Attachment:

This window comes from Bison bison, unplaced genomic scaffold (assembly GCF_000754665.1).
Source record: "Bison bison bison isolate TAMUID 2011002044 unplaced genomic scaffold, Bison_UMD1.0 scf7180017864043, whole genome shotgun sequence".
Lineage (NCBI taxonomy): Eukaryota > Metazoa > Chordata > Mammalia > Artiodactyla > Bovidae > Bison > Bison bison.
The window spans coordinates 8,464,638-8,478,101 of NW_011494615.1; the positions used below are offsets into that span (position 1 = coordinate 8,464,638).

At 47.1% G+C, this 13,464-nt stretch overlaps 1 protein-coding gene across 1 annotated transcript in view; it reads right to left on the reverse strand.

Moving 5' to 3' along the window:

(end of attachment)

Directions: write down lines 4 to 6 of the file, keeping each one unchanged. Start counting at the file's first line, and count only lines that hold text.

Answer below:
The window spans coordinates 8,464,638-8,478,101 of NW_011494615.1; the positions used below are offsets into that span (position 1 = coordinate 8,464,638).

At 47.1% G+C, this 13,464-nt stretch overlaps 1 protein-coding gene across 1 annotated transcript in view; it reads right to left on the reverse strand.

Moving 5' to 3' along the window: